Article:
Why We Should Have Seen The Transgender Craze Coming

Why We Should Have Seen The Transgender Craze Coming

All this otherworldly transgender stuff seems sudden, but it isn’t. For the few of us who were paying attention, it wasn’t that hard to see it coming.
Denise Shick
By

I feel a bit like Fox Mulder from television’s “X-Files.” The huge, alien mother ship has finally descended and is hovering over New York City; the stunned masses stare up in wonder and terror.

Like Mulder, I’d been warning of the invasion for years. Few listened, and most who did listen thought I was nuts. Now that it’s become undeniable reality, I take no pleasure in being vindicated.

This invasion, though, isn’t from outer space. It’s from another dimension. It arrived decades ago as a tiny seed, a mere spore. Over the years, it has grown and mutated, and now that it’s out in the open, many are acknowledging its presence and asking where it came from.

Terrified parents are beside themselves as they try to understand why their beautiful young daughter has suddenly declared she’s really a boy, or why their once-masculine son has not only started wearing dresses and makeup, but also wants them to buy him bras. Parents of young female athletes are waking up to find biological men trouncing the females and snatching their trophies and scholarships.

Not As Sudden As It Seems

All this otherworldly transgender stuff seems sudden, but it isn’t. For the few of us who were paying attention, it wasn’t that hard to see it coming. I don’t condemn those who didn’t pay attention. Modern life can become busy, filled with distractions that appear to be far more important than monitoring cultural trends that seem to be way out on the fringe.

But transgenderism is no longer on the cultural fringe. Caitlyn (Bruce) Jenner proved that. If it can happen to a cultural icon—a macho Olympic gold-medal winner—then it must not be quite as strange as we thought. Even so, many were shocked by Jenner’s transition. But most still found it easy and comfortable to shrug off the growing phenomenon, because it hadn’t touched anyone close to them.

Something else was happening, though. Jenner’s transition seems to have given implicit permission for society not only to embrace transgenderism, but also to actively promote it. In response, adolescents—already inherently plagued by hormonal confusion and now encouraged by progressives—are increasingly jumping onto the transgender shuttle pod. So parents are finally starting to spot the metaphorical mother ship. It’s in their homes, and it has implanted alien DNA in their children’s bloodstream.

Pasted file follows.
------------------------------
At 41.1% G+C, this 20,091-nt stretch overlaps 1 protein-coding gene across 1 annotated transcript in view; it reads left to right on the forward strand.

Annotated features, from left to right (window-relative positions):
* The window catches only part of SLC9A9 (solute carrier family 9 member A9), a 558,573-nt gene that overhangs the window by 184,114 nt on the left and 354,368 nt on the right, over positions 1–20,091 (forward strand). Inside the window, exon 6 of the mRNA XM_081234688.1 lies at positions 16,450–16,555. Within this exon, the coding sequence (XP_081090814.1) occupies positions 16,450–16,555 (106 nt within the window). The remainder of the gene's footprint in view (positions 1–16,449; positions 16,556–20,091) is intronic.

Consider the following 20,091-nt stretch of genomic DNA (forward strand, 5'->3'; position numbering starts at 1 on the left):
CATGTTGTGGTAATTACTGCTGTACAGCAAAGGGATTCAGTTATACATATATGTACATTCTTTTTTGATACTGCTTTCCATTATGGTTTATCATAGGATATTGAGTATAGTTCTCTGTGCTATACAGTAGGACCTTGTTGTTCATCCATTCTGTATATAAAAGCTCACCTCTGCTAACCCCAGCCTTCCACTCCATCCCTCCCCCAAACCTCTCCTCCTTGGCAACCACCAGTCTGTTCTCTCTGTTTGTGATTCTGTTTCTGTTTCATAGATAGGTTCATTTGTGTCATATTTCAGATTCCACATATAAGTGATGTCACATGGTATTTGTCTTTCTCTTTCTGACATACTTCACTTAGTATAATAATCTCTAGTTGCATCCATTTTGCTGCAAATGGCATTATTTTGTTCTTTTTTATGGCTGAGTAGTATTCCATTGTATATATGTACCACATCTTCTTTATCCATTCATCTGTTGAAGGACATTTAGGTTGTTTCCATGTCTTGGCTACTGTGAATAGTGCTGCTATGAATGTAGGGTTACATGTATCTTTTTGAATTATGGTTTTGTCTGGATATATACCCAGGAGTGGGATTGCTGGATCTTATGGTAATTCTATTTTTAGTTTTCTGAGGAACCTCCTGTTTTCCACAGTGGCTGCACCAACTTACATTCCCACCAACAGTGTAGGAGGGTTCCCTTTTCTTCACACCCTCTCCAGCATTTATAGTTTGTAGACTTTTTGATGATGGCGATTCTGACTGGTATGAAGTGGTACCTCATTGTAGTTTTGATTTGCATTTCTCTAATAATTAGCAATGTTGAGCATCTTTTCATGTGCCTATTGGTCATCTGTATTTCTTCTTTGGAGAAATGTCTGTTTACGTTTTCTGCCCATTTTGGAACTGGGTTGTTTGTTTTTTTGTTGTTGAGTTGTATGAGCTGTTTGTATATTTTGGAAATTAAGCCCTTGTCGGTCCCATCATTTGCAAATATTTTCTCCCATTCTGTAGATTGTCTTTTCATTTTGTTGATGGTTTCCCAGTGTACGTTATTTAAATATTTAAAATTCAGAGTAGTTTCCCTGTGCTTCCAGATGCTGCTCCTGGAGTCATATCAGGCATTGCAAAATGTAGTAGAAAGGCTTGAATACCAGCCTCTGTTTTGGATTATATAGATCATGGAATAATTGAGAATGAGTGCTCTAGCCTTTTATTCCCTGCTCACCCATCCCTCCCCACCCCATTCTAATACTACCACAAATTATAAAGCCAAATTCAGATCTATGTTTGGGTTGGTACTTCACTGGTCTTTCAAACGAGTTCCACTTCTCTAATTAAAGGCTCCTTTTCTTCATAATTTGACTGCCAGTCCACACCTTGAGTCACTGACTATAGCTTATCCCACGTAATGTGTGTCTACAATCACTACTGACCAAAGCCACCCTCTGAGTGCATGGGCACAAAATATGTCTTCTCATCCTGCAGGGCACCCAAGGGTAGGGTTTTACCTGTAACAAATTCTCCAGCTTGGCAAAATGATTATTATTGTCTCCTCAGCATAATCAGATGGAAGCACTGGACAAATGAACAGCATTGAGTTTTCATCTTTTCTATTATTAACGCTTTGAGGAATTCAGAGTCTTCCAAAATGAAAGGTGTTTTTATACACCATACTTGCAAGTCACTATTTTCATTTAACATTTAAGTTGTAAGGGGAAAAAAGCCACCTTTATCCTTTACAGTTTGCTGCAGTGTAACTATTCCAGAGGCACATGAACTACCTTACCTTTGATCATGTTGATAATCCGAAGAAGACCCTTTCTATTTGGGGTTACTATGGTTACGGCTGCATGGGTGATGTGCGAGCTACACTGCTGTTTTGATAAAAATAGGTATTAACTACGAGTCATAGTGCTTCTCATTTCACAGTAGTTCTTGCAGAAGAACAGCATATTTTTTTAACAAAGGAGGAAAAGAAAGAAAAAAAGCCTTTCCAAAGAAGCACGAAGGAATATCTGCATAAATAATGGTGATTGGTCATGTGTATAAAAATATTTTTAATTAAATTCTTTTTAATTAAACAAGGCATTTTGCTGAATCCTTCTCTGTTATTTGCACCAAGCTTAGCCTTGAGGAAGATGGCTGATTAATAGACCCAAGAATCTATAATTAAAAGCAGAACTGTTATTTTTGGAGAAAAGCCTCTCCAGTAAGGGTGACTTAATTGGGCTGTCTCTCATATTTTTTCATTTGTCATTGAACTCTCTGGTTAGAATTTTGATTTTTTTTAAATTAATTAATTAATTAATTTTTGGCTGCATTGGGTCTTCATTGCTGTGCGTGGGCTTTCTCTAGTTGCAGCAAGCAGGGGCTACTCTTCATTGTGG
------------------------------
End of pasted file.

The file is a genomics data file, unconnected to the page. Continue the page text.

“What happened to my baby?” “How did this happen?” “I didn’t see this coming!”

They weren’t watching.

Alfred Kinsey and the Sexual Revolution

Alfred Kinsey planted the sexual-revolution seed when his book, “Sexual Behavior in the Human Male,” was published in 1948. The book caused quite a stir back then. Although the majority of the men Kinsey surveyed for his study were prison inmates whose sexual proclivities didn’t accurately represent the overall male population, the book gained support and propelled the culture in a decidedly permissive direction.

Then, when the first birth-control pill hit the market in 1960, the sexual revolution hit the fast track. Within a few years, rates of premarital and extramarital sex skyrocketed. “Sex is natural and fun,” people said. “Why confine it to heterosexual sex within marriage?”

In the 1950s, prior to the introduction of contraceptive pills, 60 percent of women were still virgins on their wedding day. By the late ’70s, that figure had dropped to 20 percent. In a matter of a few decades, premarital and extramarital sexual activity went from relatively rare to commonplace.